Navigating the Relationship Between Moms and Teenage Boys


Here’s what I realized this morning… As moms of teenage boys, many of us are going through our own hormonal changes at the same time our babies are becoming men. The result is a whole lot of mixed emotions that can result in conflict and a damaged relationship, if left unchecked.

Today, I found myself moody for no apparent reason. I realized that I was setting a negative tone throughout the entire house, resulting in my almost-teenage son feeling that I was mad at him. We had a “blow up” at each other and I quickly realized I had to reset myself, hug him and apologize. I think it helped him to know that sometimes I don’t know why I feel emotions, either. 

As I reflect on the situation and phase we are entering together, a couple of thoughts come to mind.

The journey through adolescence is a transformative phase marked by profound changes, both physical and emotional. At the same time, as women, we are often starting to stare down mid-life and the hormonal changes that come with that. Both people are faced with uncertainty about who they are and how they are feeling inside and out. (This is also true for moms of teenage girls, but I have no experience there.)

The bond between moms and our teenage sons can be one of the most intricate relationships during this time. But these dynamic relationships are often characterized by a rollercoaster of emotions, miscommunications, and differing needs. Amidst the hormonal upheavals that both of us are experiencing, there lies an opportunity to bridge the gap and build a stronger connection. 

The Storm of Hormones: A Shared Experience

It is no secret that teenage boys undergo significant hormonal changes during adolescence, and women during perimenopause and menopause. These changes can lead to unpredictable emotions and mood swings, causing moments of disconnect and frustration. For moms, it might feel like our once-loving child has been replaced by an unfamiliar, moody stranger. Similarly, our teenage sons often struggle to make sense of their own emotions and responses, leading to heightened tensions with us.

During these tumultuous times, open communication is key. Encourage your son to express his feelings and concerns without judgment. Likewise, as moms we should make an effort to be patient, recognizing that the emotional turbulence is a shared experience.

Be sure to share with your son and ask for forgiveness when you let your emotions get the best of you. It sets an example and shows him how he too can overcome this challenging time of emotions. 

The Craving for Love and Respect

If you’ve read the book “Love and Respect” by Dr. Emerson Eggerichs, or its companion book “Love and Respect in the Family,” you know that in general men have a deep need to feel respect, and we as women feel a deep need to be loved. The concept is expanded for the family, but in this case, parents need to feel respected and kids need love.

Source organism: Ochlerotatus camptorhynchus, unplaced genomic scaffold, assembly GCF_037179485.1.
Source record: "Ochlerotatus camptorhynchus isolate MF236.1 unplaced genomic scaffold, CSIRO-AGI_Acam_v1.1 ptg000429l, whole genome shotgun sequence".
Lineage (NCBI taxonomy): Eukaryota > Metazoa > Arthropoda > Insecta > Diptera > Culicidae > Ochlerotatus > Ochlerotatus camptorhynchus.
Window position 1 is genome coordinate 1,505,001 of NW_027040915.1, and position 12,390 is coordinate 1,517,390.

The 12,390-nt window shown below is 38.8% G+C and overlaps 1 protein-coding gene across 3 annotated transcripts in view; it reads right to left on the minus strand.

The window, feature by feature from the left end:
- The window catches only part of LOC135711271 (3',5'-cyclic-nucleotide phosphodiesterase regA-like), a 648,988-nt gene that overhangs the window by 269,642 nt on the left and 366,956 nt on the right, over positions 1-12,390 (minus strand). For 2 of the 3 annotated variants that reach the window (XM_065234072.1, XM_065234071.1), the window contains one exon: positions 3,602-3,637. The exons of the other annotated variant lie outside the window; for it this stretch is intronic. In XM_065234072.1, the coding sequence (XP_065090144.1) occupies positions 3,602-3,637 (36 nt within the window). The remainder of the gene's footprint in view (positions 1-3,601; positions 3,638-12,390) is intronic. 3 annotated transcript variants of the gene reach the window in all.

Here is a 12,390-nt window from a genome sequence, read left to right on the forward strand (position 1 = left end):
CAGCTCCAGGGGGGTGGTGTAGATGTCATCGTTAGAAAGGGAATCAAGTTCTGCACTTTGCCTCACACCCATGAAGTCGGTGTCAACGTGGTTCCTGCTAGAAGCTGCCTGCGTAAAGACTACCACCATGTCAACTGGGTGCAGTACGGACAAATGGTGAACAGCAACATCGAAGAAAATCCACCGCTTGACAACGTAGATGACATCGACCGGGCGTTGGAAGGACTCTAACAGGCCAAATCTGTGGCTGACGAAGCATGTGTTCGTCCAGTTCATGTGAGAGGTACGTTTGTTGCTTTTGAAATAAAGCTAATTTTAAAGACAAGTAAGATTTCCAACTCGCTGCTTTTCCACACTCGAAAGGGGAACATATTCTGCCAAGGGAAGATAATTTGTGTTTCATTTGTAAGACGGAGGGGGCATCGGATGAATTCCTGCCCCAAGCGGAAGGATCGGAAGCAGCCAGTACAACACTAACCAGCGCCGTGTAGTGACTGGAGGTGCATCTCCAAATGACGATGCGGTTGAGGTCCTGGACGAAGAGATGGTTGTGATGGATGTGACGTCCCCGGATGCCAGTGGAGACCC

As our little boys become men, understanding these deep-rooted needs becomes paramount in our relationship! Our once-little boys who felt complete and whole from our love and nurturing are now testing their boundaries as men and need our respect. You may say respect is earned and that may be true in a work environment. But in our homes, it needs to be freely given to the men and men-to-be in our life, as a sign of our love. 

If we are constantly nagging and correcting, which we think is us loving them and helping them, we are actually telling them we think they are incapable. And that equals feeling unloved. 

When our sons feel disrespected/unloved, they will be unlikely to show us the love and respect we desire, either. As parents, we need to put on our big-girl panties, be adults and go first. Show your son respect and in time I know he will show you love!

Now, let me be clear. It is still our job to guide, direct and teach. Finding the right balance is key but it will be important to find if we want to cement our bond with our sons.

Tips for Strengthening the Relationship

Open and Non-Judgmental Communication: Foster an environment where both parties feel safe to express themselves without fear of criticism. Regular conversations can lead to better understanding and empathy.

Active Listening: Truly hear what your teenage son is saying, acknowledging his feelings and opinions. This demonstrates respect and encourages honest dialogue.

Shared Activities: Find common interests or hobbies to bond over. Engaging in activities together can create positive memories and improve rapport.

Set Boundaries Together: Involve your teenage son in discussions about rules and boundaries. This empowers him to take ownership of his decisions and responsibilities.

Encourage Independence: Support your son’s growing autonomy. Allow him to make age-appropriate choices and learn from his mistakes.

Express Love and Respect: Moms, show your love through actions that resonate with your son’s preferences. That could mean spending quality time, writing heartfelt notes, or simply respecting his space.

Lead by Example: Demonstrate the values of respect, empathy, and effective communication in your own behavior, serving as a positive role model.

Seek Professional Help if Needed: If conflicts persist and the relationship becomes strained, seek the assistance of a family therapist or counselor.

The relationship between moms and our teenage boys is a complex terrain, marked by the simultaneous journey of emotional growth and transformation. By acknowledging and addressing the challenges posed by hormonal changes and differing needs, we can work together to build a stronger, more respectful bond. 

I’m figuring this out as I go. My son is just starting his teenage journey, but I hope you’ll find these points thought-provoking and helpful. I’d love to hear how you are navigating your relationship with your teenage boys!